Understanding Healthcare's New Quintuple Aim
by Tiffany Ferguson, LMSW, CMAC, ACM
Published on Feb 10, 2022
Discussed on Monitor Monday 2/7/2022 and published on RACMonitor.
The Quintuple Aim requires a dedicated practice to evaluate marginalized populations when considering how healthcare is delivered.
American healthcare has been marked by an evolution of marketplace trends that have impacted hospital leaderships in how they operate and achieve success. To adjust to the business of healthcare, hospitals have had to add unique positions to accommodate new considerations for how we define “value” to the patients and communities we serve.
In the 80s and 90s, we saw the rise of managed care, which fueled the healthcare race for market share. Hospitals were gobbled up into major networks to create muscle with the payers and leverage better contracts and increased customer base.
In the mid- to late 2000s, the Triple Aim became a major factor in the value equation for the Patient Protection and Affordable Care Act (PPACA) – and it is still the guide for the Institute for Health Improvement (IHI). The three prongs – improving patient experience, improving the health of our population, and reducing the cost of healthcare – are outlined as key methods to achieve value-based care.
In 2014, we saw a new prong, making the Quadruple Aim. The fourth component suggested that without acknowledging physician and healthcare employee satisfaction, the Triple Aim was unachievable. This point still holds true today, as we see how burnout and occupational trauma of our healthcare workforce can easily lead to medical errors (and not the best customer experience). It is hard to give when you have nothing left in the tank. The significance of this aim was not that we need another component, but that the marketplace must consider its providers when determining the value of healthcare provided.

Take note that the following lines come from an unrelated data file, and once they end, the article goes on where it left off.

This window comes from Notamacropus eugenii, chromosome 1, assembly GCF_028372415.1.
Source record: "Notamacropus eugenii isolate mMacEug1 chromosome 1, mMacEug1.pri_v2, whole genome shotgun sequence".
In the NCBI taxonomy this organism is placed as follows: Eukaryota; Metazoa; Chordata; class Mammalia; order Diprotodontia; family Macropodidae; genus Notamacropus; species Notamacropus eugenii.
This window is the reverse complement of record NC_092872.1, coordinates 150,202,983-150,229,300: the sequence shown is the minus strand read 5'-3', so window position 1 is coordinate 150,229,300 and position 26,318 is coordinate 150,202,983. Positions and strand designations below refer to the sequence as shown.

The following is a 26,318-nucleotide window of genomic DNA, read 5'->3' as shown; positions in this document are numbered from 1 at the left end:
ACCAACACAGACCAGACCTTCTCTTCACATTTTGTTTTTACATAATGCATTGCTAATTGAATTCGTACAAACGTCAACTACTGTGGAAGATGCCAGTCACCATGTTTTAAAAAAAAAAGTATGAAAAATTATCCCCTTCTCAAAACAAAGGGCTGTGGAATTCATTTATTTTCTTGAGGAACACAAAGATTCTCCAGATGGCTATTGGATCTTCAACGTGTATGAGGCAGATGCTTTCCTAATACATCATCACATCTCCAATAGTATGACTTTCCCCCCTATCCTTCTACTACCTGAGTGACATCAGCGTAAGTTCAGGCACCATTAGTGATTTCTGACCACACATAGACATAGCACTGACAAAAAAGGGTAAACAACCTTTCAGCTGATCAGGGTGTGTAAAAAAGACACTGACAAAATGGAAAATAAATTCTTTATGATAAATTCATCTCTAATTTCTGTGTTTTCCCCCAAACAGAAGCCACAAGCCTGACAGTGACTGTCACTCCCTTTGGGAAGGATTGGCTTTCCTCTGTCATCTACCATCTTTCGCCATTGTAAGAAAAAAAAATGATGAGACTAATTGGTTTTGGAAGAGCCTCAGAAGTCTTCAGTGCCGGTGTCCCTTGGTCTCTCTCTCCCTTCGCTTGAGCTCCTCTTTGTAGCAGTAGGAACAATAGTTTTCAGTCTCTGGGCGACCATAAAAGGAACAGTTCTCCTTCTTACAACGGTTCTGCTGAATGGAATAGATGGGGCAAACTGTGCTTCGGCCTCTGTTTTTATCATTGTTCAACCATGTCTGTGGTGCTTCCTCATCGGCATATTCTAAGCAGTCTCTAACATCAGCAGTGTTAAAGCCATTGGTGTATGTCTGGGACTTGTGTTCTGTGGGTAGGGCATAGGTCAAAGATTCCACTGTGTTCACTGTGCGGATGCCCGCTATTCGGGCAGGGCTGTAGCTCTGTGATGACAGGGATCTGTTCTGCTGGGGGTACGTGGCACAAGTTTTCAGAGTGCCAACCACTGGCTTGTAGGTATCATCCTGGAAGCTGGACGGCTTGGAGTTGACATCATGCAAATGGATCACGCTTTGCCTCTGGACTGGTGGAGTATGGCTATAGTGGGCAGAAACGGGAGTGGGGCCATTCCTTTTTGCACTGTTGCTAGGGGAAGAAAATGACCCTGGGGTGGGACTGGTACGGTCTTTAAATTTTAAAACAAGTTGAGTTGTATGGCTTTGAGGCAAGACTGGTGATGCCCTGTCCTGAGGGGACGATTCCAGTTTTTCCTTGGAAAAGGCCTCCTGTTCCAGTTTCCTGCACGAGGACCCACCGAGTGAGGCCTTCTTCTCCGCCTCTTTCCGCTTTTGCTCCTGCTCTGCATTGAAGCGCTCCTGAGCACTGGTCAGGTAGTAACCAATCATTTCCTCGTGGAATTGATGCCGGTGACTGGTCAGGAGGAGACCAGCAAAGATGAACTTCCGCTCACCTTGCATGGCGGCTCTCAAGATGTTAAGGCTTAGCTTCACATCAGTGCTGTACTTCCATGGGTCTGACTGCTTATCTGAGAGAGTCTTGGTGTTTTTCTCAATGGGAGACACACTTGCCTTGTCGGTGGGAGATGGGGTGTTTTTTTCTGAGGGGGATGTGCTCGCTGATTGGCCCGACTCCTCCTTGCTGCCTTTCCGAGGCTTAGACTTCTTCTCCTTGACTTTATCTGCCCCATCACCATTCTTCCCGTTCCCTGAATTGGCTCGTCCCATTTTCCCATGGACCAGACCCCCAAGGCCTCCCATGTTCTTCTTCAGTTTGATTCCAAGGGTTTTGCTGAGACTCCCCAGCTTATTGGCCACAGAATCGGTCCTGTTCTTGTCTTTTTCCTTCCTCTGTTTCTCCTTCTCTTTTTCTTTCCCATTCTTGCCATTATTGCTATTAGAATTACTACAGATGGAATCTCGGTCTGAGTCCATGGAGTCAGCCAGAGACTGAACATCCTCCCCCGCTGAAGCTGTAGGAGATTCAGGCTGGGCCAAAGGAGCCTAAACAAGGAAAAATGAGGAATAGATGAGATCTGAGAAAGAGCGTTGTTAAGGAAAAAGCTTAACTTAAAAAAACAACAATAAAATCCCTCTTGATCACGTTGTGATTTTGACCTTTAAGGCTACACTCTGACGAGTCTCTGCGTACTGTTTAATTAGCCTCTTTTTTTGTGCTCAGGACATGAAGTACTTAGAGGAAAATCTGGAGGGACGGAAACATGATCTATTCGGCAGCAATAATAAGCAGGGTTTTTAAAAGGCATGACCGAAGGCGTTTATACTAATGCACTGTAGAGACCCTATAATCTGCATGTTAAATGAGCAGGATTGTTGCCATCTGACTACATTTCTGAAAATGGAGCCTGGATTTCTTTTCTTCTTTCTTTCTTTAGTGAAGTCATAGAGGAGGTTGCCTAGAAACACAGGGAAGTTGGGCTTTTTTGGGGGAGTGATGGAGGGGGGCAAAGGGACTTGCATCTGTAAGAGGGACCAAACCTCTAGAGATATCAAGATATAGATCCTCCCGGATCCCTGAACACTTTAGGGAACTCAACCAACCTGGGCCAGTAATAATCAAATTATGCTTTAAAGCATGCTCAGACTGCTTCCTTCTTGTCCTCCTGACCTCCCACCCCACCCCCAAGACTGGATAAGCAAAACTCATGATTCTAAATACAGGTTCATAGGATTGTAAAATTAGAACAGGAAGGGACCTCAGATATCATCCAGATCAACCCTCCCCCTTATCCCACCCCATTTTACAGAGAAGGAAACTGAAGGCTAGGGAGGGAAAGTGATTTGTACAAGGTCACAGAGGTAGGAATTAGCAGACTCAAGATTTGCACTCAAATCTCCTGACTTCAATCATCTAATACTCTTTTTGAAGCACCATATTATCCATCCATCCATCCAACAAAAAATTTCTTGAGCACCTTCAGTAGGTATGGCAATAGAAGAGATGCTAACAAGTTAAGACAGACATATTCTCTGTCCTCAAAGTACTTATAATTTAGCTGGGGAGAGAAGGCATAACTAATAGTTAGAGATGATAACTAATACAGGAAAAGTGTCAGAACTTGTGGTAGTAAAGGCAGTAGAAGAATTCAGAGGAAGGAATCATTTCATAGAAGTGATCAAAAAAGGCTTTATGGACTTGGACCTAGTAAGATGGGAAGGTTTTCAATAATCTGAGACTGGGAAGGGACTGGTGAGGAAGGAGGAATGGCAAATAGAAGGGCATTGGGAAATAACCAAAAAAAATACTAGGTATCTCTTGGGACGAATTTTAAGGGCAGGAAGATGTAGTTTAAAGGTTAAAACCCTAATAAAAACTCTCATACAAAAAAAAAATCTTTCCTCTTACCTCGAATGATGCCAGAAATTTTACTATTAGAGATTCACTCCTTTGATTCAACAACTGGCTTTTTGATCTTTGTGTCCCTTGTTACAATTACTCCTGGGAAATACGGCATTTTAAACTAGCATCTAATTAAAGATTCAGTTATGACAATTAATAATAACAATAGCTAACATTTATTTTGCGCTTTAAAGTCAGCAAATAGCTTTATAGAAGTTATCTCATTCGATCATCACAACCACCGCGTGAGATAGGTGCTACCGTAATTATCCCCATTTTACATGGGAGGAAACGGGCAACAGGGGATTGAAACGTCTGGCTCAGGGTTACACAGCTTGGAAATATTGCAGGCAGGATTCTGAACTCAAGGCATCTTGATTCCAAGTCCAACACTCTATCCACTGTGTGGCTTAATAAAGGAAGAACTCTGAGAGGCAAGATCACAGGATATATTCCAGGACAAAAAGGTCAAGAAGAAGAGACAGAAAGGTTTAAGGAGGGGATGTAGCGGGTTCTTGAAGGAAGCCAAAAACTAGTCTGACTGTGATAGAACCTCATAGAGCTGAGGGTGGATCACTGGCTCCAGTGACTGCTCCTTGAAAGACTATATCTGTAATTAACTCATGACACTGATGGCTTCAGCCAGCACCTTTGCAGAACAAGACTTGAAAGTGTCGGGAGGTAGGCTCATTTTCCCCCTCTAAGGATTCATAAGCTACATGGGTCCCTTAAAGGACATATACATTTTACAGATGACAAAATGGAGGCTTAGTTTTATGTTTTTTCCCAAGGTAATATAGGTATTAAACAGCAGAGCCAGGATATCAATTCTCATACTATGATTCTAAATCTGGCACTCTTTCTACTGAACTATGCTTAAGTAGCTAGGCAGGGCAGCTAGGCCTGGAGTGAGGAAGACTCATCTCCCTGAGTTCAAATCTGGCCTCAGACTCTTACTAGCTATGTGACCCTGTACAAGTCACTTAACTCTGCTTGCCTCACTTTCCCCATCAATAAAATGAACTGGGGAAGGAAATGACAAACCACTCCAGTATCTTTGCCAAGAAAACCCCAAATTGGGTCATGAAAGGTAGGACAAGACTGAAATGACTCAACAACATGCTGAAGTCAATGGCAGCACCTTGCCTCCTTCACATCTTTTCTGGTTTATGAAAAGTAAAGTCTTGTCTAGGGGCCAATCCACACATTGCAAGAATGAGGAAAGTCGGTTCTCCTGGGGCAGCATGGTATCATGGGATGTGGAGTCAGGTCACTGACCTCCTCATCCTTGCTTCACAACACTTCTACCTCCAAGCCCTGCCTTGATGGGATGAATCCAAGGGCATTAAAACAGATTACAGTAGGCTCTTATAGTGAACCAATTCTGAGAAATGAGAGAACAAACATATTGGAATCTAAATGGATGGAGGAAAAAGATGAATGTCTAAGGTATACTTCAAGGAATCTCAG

Today, the new ask is for the Quintuple Aim, made particularly relevant over the last two years, as we must no longer ignore health disparities. The argument is once again that without the requirement for health equity, we will not achieve our value proposition of the right care, at the right place, at the right cost.
The Quintuple Aim requires a dedicated practice to evaluate marginalized populations in your community when considering how healthcare is delivered. This includes considerations for race, rural communities, age, individuals with disabilities, and poverty, to name a few.
The latest LAN report highlighted how great payers and health systems are at tracking data regarding social determinants of health (SDoH) and health disparities. But organizations and payers have not really determined clear guidelines or recommendations for how to act on the data that has been obtained. In my last reader poll, I asked about willingness to get involved to address health disparities in your community, and the most common answer was in line with the national trend: “I don’t know where to begin.”
Some healthcare organizations and payers have started adding positions to focus attention on health disparities by adding vice presidents of health equity or managers of the SDoH. The difficulty with this question is that the answer is complex, specific to your community, and multifaceted.
Until we examine our communities for structural racism, variances in access to healthcare, housing, food, medications, education, and employment, we will struggle to achieve the real value of healthcare, which is to improve our patient’s health outcomes.
The IHI is still holding to the Triple Aim, and states that the additional concepts of employee burnout and health equity are important, but they are contributors to the success of the original North Star.